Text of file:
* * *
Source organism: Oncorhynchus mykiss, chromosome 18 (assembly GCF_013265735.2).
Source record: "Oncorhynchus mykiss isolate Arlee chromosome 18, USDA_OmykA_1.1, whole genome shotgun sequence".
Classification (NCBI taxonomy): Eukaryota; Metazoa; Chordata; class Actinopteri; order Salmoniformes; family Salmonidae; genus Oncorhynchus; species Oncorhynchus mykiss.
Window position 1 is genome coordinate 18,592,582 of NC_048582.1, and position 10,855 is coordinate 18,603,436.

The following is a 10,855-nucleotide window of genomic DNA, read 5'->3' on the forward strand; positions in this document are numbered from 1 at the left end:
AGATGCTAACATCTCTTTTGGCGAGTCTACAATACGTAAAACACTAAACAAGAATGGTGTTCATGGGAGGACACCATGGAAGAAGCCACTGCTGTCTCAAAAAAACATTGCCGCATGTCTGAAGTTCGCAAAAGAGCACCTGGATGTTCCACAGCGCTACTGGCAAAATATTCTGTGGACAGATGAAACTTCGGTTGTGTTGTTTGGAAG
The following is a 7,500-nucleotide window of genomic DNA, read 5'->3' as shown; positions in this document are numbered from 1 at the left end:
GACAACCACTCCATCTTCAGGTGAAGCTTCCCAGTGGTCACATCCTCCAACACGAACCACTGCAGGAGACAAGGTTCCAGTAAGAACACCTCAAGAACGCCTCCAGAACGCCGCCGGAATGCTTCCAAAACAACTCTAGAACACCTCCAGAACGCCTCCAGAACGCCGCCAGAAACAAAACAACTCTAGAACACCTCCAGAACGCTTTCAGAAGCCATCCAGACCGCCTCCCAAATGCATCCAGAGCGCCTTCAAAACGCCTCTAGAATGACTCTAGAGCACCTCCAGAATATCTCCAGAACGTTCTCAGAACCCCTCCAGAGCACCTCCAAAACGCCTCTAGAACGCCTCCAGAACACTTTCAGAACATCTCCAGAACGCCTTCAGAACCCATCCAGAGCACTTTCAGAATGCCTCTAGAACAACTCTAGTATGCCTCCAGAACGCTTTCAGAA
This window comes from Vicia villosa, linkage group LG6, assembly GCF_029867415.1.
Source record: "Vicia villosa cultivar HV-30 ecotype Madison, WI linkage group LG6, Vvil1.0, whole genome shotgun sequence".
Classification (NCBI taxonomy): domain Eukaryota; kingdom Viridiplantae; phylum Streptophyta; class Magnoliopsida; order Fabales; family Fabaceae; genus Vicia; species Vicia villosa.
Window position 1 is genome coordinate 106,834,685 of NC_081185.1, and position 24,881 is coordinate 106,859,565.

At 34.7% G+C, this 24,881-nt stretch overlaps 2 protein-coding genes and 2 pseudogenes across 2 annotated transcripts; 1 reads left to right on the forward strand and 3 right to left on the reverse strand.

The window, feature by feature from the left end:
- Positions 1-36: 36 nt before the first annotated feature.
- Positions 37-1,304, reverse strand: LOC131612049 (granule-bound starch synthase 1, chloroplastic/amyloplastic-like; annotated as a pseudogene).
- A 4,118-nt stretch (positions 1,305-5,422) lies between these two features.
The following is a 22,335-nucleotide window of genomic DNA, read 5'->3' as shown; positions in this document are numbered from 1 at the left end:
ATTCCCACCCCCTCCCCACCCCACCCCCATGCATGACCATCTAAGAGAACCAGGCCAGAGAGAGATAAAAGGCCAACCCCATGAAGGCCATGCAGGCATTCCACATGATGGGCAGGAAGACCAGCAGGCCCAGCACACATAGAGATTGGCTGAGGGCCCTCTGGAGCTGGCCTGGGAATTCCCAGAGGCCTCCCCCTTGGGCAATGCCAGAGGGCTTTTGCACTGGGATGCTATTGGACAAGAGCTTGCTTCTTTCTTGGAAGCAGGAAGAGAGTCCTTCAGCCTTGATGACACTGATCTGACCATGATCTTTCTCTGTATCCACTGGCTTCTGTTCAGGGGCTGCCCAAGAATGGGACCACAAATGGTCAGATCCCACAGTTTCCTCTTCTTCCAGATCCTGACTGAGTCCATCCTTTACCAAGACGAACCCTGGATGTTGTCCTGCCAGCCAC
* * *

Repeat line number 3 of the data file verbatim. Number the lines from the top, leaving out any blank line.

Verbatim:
Classification (NCBI taxonomy): Eukaryota; Metazoa; Chordata; class Actinopteri; order Salmoniformes; family Salmonidae; genus Oncorhynchus; species Oncorhynchus mykiss.